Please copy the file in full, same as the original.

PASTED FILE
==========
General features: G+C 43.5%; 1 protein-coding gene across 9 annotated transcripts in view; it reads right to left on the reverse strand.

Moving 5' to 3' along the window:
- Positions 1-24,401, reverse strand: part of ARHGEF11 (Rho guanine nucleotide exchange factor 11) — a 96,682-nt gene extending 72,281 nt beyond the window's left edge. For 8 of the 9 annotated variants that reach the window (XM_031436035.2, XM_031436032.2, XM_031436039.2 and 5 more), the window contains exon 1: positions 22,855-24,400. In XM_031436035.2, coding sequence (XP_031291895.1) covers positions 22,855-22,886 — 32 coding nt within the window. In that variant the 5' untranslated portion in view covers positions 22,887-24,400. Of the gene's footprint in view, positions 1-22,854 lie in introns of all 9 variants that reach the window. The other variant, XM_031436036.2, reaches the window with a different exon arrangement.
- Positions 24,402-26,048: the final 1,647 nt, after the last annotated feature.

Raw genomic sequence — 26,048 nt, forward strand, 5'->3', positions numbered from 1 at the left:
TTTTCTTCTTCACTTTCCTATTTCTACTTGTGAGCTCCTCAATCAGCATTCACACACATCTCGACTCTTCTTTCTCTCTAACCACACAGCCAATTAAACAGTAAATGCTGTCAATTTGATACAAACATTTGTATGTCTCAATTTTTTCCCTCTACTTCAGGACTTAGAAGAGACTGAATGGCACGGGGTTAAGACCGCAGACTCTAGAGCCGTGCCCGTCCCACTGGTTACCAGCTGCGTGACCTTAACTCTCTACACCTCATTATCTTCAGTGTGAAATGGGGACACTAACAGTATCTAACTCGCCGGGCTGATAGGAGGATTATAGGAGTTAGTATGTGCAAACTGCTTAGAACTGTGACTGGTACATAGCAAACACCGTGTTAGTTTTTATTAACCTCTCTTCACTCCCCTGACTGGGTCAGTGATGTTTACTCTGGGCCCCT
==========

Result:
General features: G+C 43.5%; 1 protein-coding gene across 9 annotated transcripts in view; it reads right to left on the reverse strand.

Moving 5' to 3' along the window:
- Positions 1-24,401, reverse strand: part of ARHGEF11 (Rho guanine nucleotide exchange factor 11) — a 96,682-nt gene extending 72,281 nt beyond the window's left edge. For 8 of the 9 annotated variants that reach the window (XM_031436035.2, XM_031436032.2, XM_031436039.2 and 5 more), the window contains exon 1: positions 22,855-24,400. In XM_031436035.2, coding sequence (XP_031291895.1) covers positions 22,855-22,886 — 32 coding nt within the window. In that variant the 5' untranslated portion in view covers positions 22,887-24,400. Of the gene's footprint in view, positions 1-22,854 lie in introns of all 9 variants that reach the window. The other variant, XM_031436036.2, reaches the window with a different exon arrangement.
- Positions 24,402-26,048: the final 1,647 nt, after the last annotated feature.

Raw genomic sequence — 26,048 nt, forward strand, 5'->3', positions numbered from 1 at the left:
TTTTCTTCTTCACTTTCCTATTTCTACTTGTGAGCTCCTCAATCAGCATTCACACACATCTCGACTCTTCTTTCTCTCTAACCACACAGCCAATTAAACAGTAAATGCTGTCAATTTGATACAAACATTTGTATGTCTCAATTTTTTCCCTCTACTTCAGGACTTAGAAGAGACTGAATGGCACGGGGTTAAGACCGCAGACTCTAGAGCCGTGCCCGTCCCACTGGTTACCAGCTGCGTGACCTTAACTCTCTACACCTCATTATCTTCAGTGTGAAATGGGGACACTAACAGTATCTAACTCGCCGGGCTGATAGGAGGATTATAGGAGTTAGTATGTGCAAACTGCTTAGAACTGTGACTGGTACATAGCAAACACCGTGTTAGTTTTTATTAACCTCTCTTCACTCCCCTGACTGGGTCAGTGATGTTTACTCTGGGCCCCT